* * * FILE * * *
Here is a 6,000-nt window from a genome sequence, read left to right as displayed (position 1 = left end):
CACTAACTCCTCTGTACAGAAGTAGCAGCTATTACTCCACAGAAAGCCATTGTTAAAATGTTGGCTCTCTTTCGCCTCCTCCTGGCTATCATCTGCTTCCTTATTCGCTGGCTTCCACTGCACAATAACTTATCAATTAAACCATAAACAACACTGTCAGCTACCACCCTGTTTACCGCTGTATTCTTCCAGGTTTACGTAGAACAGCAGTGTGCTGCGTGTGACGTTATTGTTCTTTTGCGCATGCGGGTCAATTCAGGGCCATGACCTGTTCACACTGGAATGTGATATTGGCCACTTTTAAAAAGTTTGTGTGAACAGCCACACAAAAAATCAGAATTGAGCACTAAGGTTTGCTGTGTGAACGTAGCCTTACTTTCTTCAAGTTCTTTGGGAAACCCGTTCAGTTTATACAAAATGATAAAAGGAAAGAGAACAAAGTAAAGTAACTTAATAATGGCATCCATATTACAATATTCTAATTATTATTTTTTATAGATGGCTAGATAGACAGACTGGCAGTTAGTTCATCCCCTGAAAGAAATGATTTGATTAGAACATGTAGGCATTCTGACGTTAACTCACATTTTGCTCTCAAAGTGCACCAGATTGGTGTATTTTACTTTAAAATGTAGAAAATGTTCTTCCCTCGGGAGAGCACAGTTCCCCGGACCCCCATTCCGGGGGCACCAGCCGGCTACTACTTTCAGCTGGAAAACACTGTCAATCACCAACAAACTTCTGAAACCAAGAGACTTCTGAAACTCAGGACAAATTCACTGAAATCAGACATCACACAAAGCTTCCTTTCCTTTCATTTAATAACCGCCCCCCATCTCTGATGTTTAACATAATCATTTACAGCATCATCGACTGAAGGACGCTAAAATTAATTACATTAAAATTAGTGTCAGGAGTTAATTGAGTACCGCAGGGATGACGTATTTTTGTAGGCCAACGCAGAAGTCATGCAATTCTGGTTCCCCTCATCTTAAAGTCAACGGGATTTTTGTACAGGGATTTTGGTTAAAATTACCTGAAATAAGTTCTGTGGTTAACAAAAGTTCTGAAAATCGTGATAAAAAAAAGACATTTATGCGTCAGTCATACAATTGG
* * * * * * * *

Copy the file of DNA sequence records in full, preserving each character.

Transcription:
Here is a 6,000-nt window from a genome sequence, read left to right as displayed (position 1 = left end):
CACTAACTCCTCTGTACAGAAGTAGCAGCTATTACTCCACAGAAAGCCATTGTTAAAATGTTGGCTCTCTTTCGCCTCCTCCTGGCTATCATCTGCTTCCTTATTCGCTGGCTTCCACTGCACAATAACTTATCAATTAAACCATAAACAACACTGTCAGCTACCACCCTGTTTACCGCTGTATTCTTCCAGGTTTACGTAGAACAGCAGTGTGCTGCGTGTGACGTTATTGTTCTTTTGCGCATGCGGGTCAATTCAGGGCCATGACCTGTTCACACTGGAATGTGATATTGGCCACTTTTAAAAAGTTTGTGTGAACAGCCACACAAAAAATCAGAATTGAGCACTAAGGTTTGCTGTGTGAACGTAGCCTTACTTTCTTCAAGTTCTTTGGGAAACCCGTTCAGTTTATACAAAATGATAAAAGGAAAGAGAACAAAGTAAAGTAACTTAATAATGGCATCCATATTACAATATTCTAATTATTATTTTTTATAGATGGCTAGATAGACAGACTGGCAGTTAGTTCATCCCCTGAAAGAAATGATTTGATTAGAACATGTAGGCATTCTGACGTTAACTCACATTTTGCTCTCAAAGTGCACCAGATTGGTGTATTTTACTTTAAAATGTAGAAAATGTTCTTCCCTCGGGAGAGCACAGTTCCCCGGACCCCCATTCCGGGGGCACCAGCCGGCTACTACTTTCAGCTGGAAAACACTGTCAATCACCAACAAACTTCTGAAACCAAGAGACTTCTGAAACTCAGGACAAATTCACTGAAATCAGACATCACACAAAGCTTCCTTTCCTTTCATTTAATAACCGCCCCCCATCTCTGATGTTTAACATAATCATTTACAGCATCATCGACTGAAGGACGCTAAAATTAATTACATTAAAATTAGTGTCAGGAGTTAATTGAGTACCGCAGGGATGACGTATTTTTGTAGGCCAACGCAGAAGTCATGCAATTCTGGTTCCCCTCATCTTAAAGTCAACGGGATTTTTGTACAGGGATTTTGGTTAAAATTACCTGAAATAAGTTCTGTGGTTAACAAAAGTTCTGAAAATCGTGATAAAAAAAAGACATTTATGCGTCAGTCATACAATTGG